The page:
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Hobbyists who want to improve on the quality of their collection have many a point to ponder. One such consideration is the source of the fish.

Japan, being the home of Koi, is not only the largest producer of koi, but is also regarded as the source of the best fish. They consistently produce koi of high quality and they are setting the standards for koi appreciation the world over. In competition events Japanese koi will normally take top honours, and walk away with most of the other major prizes as well. For that reason Japanese koi can demand high prices.

But other countries, including South Africa, also produce koi to some or other extend. Of these Taiwan, Israel, China, Singapore and USA must be regarded as the most important producers outside of Japan at this time. Due to close co-operation with Japanese farmers, Taiwanese koi have improved significantly over the past few years. This is evident from the fact that for the first time ever top honours in a South African National Koi show went to a non-Japanese bred koi that was bred by Mr Liu from Taiwan.

It should be noted that locally produced koi from some South African koi farms have excelled in direct competition with imported fish at our local shows. And every year they improve their performance by winning more of the important trophies. This can only be attributed to the constant effort of some local breeders to improve quality and broodstock.

Koi from Singapore, Malaysia, USA and China tend to be of indeterminate variety and indistinct colours. These koi are unpretentious, relatively cheap and intended for the garden pond trade. Lots of locally produced koi also fall into this category. We should not despise them. They play an important role in the koi trade by making the public aware of koi in general and providing for the need of many to improve the aesthetic value of their garden and home.

Israel produces very large amounts of pretty, small to medium sized koi at very reasonable prices. These koi tend to become more plain in appearance as they grow older. In some of the metallic varieties Israel produces quite good fish and since they are so competitively priced, a large number of these fish are imported into South Africa. They are often the first koi a novice hobbyist will buy for his pond.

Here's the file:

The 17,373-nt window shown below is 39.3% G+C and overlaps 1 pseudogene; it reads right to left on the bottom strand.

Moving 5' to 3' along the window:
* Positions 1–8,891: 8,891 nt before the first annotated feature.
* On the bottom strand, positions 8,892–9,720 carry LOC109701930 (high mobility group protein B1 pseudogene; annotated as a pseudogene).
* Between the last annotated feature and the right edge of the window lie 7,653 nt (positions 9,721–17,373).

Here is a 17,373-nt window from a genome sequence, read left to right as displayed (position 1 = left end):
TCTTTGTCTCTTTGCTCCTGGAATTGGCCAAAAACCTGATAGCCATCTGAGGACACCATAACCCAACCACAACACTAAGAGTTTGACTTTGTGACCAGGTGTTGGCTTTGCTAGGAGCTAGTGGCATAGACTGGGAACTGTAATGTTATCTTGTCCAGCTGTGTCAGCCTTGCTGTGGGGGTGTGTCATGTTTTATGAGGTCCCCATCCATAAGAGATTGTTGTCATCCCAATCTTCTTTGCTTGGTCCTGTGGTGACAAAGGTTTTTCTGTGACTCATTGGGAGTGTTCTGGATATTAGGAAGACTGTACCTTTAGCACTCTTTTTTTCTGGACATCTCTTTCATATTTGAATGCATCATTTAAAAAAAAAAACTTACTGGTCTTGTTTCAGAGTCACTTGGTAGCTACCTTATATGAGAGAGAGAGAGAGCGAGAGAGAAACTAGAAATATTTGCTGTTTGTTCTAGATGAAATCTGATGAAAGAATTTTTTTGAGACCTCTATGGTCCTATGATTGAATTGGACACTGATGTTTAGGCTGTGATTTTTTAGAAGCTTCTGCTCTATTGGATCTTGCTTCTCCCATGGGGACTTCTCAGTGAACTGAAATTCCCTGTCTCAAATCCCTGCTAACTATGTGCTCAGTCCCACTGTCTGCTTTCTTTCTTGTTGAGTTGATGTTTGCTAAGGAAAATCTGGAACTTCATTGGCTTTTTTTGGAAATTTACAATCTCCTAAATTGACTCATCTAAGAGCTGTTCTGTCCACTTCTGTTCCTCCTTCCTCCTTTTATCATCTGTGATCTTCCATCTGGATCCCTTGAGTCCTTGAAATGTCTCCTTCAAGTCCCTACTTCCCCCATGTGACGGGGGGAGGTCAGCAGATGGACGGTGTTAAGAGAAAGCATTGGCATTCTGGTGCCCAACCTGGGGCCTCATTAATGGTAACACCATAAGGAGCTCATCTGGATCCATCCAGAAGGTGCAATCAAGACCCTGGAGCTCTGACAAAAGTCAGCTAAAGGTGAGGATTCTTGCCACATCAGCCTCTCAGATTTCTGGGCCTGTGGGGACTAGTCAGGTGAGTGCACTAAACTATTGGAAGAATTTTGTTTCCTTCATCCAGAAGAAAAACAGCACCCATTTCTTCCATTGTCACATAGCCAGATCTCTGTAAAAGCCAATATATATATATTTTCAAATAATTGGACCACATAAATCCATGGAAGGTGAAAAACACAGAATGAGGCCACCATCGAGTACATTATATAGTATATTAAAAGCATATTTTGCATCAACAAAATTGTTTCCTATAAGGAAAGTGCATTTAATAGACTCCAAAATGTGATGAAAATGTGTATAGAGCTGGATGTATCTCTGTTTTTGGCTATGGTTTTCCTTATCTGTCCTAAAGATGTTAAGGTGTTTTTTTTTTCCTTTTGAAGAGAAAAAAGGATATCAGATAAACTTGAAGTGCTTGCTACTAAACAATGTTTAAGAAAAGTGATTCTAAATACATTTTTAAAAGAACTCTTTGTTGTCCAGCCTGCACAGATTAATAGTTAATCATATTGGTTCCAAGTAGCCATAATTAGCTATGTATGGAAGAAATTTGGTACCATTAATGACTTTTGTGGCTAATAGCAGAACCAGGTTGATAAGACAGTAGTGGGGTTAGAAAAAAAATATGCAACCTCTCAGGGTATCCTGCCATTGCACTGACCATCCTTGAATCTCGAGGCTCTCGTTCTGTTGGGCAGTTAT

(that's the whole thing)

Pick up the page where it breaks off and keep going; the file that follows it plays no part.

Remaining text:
But how does this knowledge help the koi keeper to improve his koi collection?

If we want to buy instant success, a fish that will win at the next show, we must buy the best, fully finished fish in the dealers' pond, irrespective where it comes from. Then the price tag is normally the limiting factor to your success.

However, if we are looking at buying small koi and growing and developing them for show, the source and hereditary certainly plays a roll. Good dealers should be able to tell you where a particular fish comes from and what virtues there are in it's particular background. The bloodline of a fish should normally not be of concern to the average keeper, because breeders often cross certain bloodlines in order to achieve better commercial and show results.

It would appear therefore that for average koi keeping purposes, the origin of a koi is of less importance than the particular koi itself. Keepers should concentrate on learning to evaluate the qualities the koi of their choice, and use that information together with the source knowledge to establish the future of a koi. Then only his koi keeping skills, time and patience will disclose the truth to the keeper.

Written for Animal Talk magazine --  June 1997

  Servaas de Kock & Ronnie Watt  

Photo: ZNA

A show quality Utsuri of mind blowing beauty.

South African breeders are known for breeding high quality Utsuri.

Why? You may ask.

Is it because of the contrasting colours or is it because of very good broodstock procured during the early 90's from a renowned Utsuri breeder?.

Some Koi Questions.
Basic Needs of Koi 
Creating a Collection.
Improving your Collection
Improving your Collection further
Link to additional information.
Link to additional information.

Copyright 2004-2009 Servaas de Kock
Last modified: 27 September, 2005